“Statement of the Council of Elders of the Alexandrian Tradition”
A meeting of the Elders of the Alexandrian Tradition was held on Thursday 12th May 1988.
The Law of the Craft has always been that a King is chosen by the Craft when need arises. After due consideration, a unanimous motion was carried that there is no need for a King of the Witches.
This is fortunate, as there is no one properly prepared for the role.
Alex Sanders led the Hidden Children of the Goddess into the light. It was a task well done and it was his last and most earnest wish that they should continue their work into the light.”
Such a council has never again been convened.
Traditionally, we work with and worship the Old Gods of Europe, primarily focusing on Our Lady of the Moon and her Consort, the Horned One. Our Gods are not jealous, and Alexandrian initiates may work with other deities on a personal or group basis as well.
We aim for a personal connection with and an understanding of deity, and ancestors, as well as the rhythms and tides of nature. Hence we have no laity, only Priests and Priestesses.
We believe in the power of magic, and use both traditional and experimental techniques to achieve our goals.
Role of Clergy:
Wicca is very different from other religions in that we have no laity. Every initiate of our tradition is a Priest or Priestess of our Gods in their own right.
Some of our clergy are very active in their local Pagan communities, doing handfastings and other rites of passage, as well as public Sabbat festivals. Others are called to work away from public life and focus inwardly on their covens and personal callings.
Organization of Groups:
The Alexandrian Tradition is organized into covens. Some groups work skyclad while others prefer to work robed. Regardless of personal coven preference, certain rites are performed skyclad by all recognized Alexandrian covens.
To become an Alexandrian initiate one must be initiated by a properly prepared and authorized Alexandrian High Priestess or Priest in a cross-gendered Initiation. Our traditional initiatory rites must be used without subtraction, as passed through each lineage from the original Alexandrian coven. It is not possible to “self-Initiate” into Alexandrian Wicca.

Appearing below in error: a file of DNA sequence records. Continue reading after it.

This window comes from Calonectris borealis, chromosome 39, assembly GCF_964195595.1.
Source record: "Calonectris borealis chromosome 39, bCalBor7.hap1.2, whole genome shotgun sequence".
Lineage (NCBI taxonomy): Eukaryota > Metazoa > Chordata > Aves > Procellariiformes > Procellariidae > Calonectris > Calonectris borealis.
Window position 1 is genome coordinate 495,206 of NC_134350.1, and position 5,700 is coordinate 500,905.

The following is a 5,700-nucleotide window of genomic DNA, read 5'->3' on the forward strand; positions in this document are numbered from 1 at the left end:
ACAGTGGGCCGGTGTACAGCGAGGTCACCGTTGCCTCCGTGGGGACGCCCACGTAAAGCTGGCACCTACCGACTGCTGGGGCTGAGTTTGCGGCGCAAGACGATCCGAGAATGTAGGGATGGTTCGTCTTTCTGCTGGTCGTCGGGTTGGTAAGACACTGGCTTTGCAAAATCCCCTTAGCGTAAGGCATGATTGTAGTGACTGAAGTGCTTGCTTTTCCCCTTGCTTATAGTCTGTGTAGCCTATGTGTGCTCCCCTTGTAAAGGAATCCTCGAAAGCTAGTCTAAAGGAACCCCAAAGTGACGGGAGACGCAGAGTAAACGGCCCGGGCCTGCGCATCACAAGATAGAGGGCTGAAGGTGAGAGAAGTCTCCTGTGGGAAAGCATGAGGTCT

Our Tradition consists of three grades known as degrees. A first-degree initiate is a Priest or Priestess of the tradition; a second degree Initiate is a High Priest or Priestess of the tradition and a coven elder. The third degree is often reserved for coven leaders. The time between each degree can vary greatly from one lineage to another, and depends on each line’s and coven’s focus and views on the initiatory and training experience. In the Alexandrian Tradition, one progresses through the degrees not through time in grade, but through growth within oneself and the Gods.
A second degree Initiate can hive, form a new coven, and may initiate up to his or her own degree in most lines, with the permission of their elders. Second-degree High Priest (ess) -led covens are under the supervision and authority of the HPS and HP of the Mother Coven until they are deemed ready to take the third degree. The amount of autonomy a second degree Elder has varies from line to line. A third Degree High Priest (ess) is completely autonomous in our tradition, answering only to the Gods and the tradition as a whole. Autonomy does not mean lack of accountability.
In addition, a number of lines have a neophyte or dedicant degree, allowing a Proper Person (see standards of conduct) to participate in certain rituals before making the lifelong commitment to our Gods. This exposes the candidates to the tradition and to the close family bond, which is the heart of a coven. It also allows both the candidate and the Coven Elders to decide if the vocational calling is there as well as the necessary interpersonal dynamics. Our tradition is matrifocal. The High Priestess is considered “first among equals” and holds the final word in all coven matters.
Traditionally the word of the High Priest (ess) is law within the coven, although the authority of coven leaders does not extend beyond Craft matters. It has been called a benevolent dictatorship by some. Traditionally the High Priest co-leads the coven in cooperation with and in support of the High Priestess.
Initiatory lineage is traced cross-gendered (female to male to female etc.) back to the late Alex Sanders and his High Priestesses, such as Maxine. While lineage is not oath bound within our tradition, it is not a matter of public record either, and is often considered “private.”
Shortly after Initiation each initiate begins to copy the Book of Shadows (BOS) out of his or her initiator’s handwritten book. It is considered the responsibility of each initiator to pass on the Tradition, both written and oral lore, as it was passed to them with no omissions. In this way the continuity of our heritage is ensured.
The Alexandrian Book of Shadows consists of a common core of contents, with some variation from line to line, since Alex and his initiates were constantly evolving their craft. The core BOS, and Initiations however, are key for legitimate Alexandrians, as they provide a central commonality for us all.